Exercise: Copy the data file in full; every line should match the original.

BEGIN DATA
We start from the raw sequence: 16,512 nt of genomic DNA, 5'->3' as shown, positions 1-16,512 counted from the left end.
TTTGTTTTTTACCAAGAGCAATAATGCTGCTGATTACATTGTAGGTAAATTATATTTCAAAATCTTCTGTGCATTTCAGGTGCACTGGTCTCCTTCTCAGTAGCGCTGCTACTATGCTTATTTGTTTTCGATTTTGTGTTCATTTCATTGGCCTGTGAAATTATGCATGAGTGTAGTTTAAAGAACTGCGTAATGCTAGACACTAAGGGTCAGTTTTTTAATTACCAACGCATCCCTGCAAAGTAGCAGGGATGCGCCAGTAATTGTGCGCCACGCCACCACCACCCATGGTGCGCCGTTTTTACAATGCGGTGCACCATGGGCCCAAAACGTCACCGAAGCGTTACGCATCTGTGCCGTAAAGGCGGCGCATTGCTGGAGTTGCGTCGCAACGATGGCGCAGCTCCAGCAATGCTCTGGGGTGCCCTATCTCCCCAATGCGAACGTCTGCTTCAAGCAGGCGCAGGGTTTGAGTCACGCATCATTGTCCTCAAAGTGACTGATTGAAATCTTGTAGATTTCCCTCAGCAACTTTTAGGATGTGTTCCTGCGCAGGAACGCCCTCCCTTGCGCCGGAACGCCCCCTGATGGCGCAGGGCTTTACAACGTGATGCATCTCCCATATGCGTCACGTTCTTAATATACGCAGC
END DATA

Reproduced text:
We start from the raw sequence: 16,512 nt of genomic DNA, 5'->3' as shown, positions 1-16,512 counted from the left end.
TTTGTTTTTTACCAAGAGCAATAATGCTGCTGATTACATTGTAGGTAAATTATATTTCAAAATCTTCTGTGCATTTCAGGTGCACTGGTCTCCTTCTCAGTAGCGCTGCTACTATGCTTATTTGTTTTCGATTTTGTGTTCATTTCATTGGCCTGTGAAATTATGCATGAGTGTAGTTTAAAGAACTGCGTAATGCTAGACACTAAGGGTCAGTTTTTTAATTACCAACGCATCCCTGCAAAGTAGCAGGGATGCGCCAGTAATTGTGCGCCACGCCACCACCACCCATGGTGCGCCGTTTTTACAATGCGGTGCACCATGGGCCCAAAACGTCACCGAAGCGTTACGCATCTGTGCCGTAAAGGCGGCGCATTGCTGGAGTTGCGTCGCAACGATGGCGCAGCTCCAGCAATGCTCTGGGGTGCCCTATCTCCCCAATGCGAACGTCTGCTTCAAGCAGGCGCAGGGTTTGAGTCACGCATCATTGTCCTCAAAGTGACTGATTGAAATCTTGTAGATTTCCCTCAGCAACTTTTAGGATGTGTTCCTGCGCAGGAACGCCCTCCCTTGCGCCGGAACGCCCCCTGATGGCGCAGGGCTTTACAACGTGATGCATCTCCCATATGCGTCACGTTCTTAATATACGCAGC